A new infographic by Varonis, titled “10 Cyber Security Myths Putting Your Business at Risk” identifies what is the myth and what is the reality. If you are like most small business owners, you probably aren’t a digital security expert. So, having a look at this infographic may be the best way to identify weaknesses in your security protocol.
With small businesses increasingly becoming targets of cyber-attacks, it is extremely important for owners to stay abreast of the latest developments in digital security.
On the official Varonis blog, Senior Director of Inbound Marketing Rob Sobers writes, “The proliferation of high-profile hacks in the news cycle often tricks small- and medium-sized businesses into thinking that they won’t be targets of attack.”
But this may not be the case, Sobers warns. Staying in the know makes it much harder for you to fall victim to the relentless attacks by cybercriminals.
Sobers ads, “If you or your employees believe any of the myths below, you could be opening up your business to unknown risk.”
The number one myth listed on the new infographic? ‘A strong password is enough to keep your business safe’. Although a strong password is important — and certainly better than ‘Admin1234′ — you need to do more.
Having a two-factor authentication and data monitoring adds another level of protection. And adding this layer of protection is in many cases enough to drive the average hacker to look for easier targets.
Another myth listed on the infographic? “Small and medium-size businesses aren’t targeted by hackers. This is obviously false because hackers are opportunists who will target anyone as long as they can benefit from it. And small businesses are not excluded from this.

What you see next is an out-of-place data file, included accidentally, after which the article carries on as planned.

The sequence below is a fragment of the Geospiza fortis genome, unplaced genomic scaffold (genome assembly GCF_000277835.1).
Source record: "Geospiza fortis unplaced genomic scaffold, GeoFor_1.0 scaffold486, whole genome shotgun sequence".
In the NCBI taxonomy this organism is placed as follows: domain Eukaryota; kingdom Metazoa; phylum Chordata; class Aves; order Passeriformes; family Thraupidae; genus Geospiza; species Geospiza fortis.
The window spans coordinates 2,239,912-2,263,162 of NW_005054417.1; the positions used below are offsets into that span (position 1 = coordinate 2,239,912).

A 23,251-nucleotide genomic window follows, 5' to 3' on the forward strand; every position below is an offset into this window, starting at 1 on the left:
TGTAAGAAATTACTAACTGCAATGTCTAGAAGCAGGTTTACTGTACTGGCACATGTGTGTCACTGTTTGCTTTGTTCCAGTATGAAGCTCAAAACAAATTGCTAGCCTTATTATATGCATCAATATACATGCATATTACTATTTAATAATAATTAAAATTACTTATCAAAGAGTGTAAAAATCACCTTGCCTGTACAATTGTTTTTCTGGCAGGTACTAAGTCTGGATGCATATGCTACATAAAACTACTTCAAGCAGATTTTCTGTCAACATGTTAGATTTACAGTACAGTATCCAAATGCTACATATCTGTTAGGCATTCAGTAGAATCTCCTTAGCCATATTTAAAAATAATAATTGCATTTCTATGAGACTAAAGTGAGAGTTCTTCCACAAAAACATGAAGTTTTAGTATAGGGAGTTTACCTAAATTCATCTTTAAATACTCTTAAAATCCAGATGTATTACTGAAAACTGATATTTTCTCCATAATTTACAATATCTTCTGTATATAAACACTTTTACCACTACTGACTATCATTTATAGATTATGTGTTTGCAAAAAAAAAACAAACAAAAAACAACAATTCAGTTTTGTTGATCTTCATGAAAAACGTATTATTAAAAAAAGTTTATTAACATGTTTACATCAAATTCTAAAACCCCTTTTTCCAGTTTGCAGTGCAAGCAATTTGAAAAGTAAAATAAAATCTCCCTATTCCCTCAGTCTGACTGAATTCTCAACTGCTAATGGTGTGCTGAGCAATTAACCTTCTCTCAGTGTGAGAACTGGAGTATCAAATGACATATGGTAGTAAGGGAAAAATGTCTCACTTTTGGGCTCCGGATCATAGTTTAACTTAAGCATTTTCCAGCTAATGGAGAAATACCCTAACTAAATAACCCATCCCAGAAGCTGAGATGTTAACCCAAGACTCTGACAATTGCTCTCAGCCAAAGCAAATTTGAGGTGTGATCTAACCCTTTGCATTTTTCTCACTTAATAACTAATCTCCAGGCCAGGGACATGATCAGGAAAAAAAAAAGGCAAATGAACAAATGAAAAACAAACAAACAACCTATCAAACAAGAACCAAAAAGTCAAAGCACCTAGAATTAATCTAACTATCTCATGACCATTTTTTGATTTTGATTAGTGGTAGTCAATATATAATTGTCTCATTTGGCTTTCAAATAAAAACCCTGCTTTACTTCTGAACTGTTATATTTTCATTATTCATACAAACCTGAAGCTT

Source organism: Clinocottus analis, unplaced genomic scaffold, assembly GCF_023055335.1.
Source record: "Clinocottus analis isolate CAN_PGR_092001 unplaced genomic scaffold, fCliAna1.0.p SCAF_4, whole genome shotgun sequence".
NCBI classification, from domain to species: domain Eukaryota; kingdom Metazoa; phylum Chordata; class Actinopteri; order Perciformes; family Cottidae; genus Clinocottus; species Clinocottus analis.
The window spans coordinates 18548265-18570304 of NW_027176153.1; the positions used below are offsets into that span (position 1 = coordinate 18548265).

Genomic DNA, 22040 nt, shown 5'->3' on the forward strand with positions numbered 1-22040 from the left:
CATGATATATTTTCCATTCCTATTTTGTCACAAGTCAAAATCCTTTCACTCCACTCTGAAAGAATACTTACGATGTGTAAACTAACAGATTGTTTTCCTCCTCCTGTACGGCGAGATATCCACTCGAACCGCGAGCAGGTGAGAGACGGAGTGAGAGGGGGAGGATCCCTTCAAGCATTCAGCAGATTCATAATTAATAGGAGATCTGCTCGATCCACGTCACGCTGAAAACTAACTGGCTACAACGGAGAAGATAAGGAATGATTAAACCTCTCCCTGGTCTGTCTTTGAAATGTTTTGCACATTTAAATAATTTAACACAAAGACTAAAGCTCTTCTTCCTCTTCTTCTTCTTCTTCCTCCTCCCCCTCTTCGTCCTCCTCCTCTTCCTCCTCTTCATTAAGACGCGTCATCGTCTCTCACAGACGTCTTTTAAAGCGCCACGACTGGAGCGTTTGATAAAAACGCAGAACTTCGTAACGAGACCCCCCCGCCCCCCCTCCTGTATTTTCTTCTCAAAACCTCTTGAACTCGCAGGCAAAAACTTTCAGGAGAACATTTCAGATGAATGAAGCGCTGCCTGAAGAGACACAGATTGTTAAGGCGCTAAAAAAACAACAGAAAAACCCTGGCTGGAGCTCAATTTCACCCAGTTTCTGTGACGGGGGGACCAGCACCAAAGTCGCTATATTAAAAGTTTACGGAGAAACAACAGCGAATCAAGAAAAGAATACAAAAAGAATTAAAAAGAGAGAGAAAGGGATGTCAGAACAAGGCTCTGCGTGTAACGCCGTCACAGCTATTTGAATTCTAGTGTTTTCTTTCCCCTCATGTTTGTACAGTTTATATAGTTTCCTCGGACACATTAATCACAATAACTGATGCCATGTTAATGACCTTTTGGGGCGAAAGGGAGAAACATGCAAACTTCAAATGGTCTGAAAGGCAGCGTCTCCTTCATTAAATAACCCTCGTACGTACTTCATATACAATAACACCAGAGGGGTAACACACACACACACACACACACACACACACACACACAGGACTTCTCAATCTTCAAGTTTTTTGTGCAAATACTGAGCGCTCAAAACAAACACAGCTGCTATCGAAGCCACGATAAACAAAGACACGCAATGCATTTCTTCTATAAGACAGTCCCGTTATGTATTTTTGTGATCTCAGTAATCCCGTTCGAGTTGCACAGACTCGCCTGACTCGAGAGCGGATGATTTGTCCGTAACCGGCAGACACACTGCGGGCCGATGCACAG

The 2018 Verizon Data Breach Investigations Report has revealed 58 percent of data breach victims are small businesses, so the idea the size of your business might exclude you is definitely a myth.
Cybercriminals hack computer systems for a variety of reasons. Once they breach your security, they could use it to launch a DDoS attack, use your IP address for other nefarious purposes and more.
Much like some businesses believe they won’t be attacked because of their size, other businesses wrongly assume that they won’t be attacked because of the industry they’re in. This myth also goes hand-in-hand with the belief that some companies don’t have anything “worth” stealing. The reality is that any sensitive data, from credit card numbers to addresses and personal information, can make a business a target.
What’s more, even if the data being targeted doesn’t have resale value on the dark web, it may be imperative for the business to function. Ransomware, for example, can render data unusable unless you pay for a decryption key. This can make attacks very profitable for cybercriminals, even if the data is deemed “low value.”
Anti-virus software is certainly an important part of keeping your organization safe — but it won’t protect you from everything. The software is just the beginning of a comprehensive cybersecurity plan. To truly protect your organization, you need a total solution that encompasses everything from employee training to insider threat detection and disaster protection.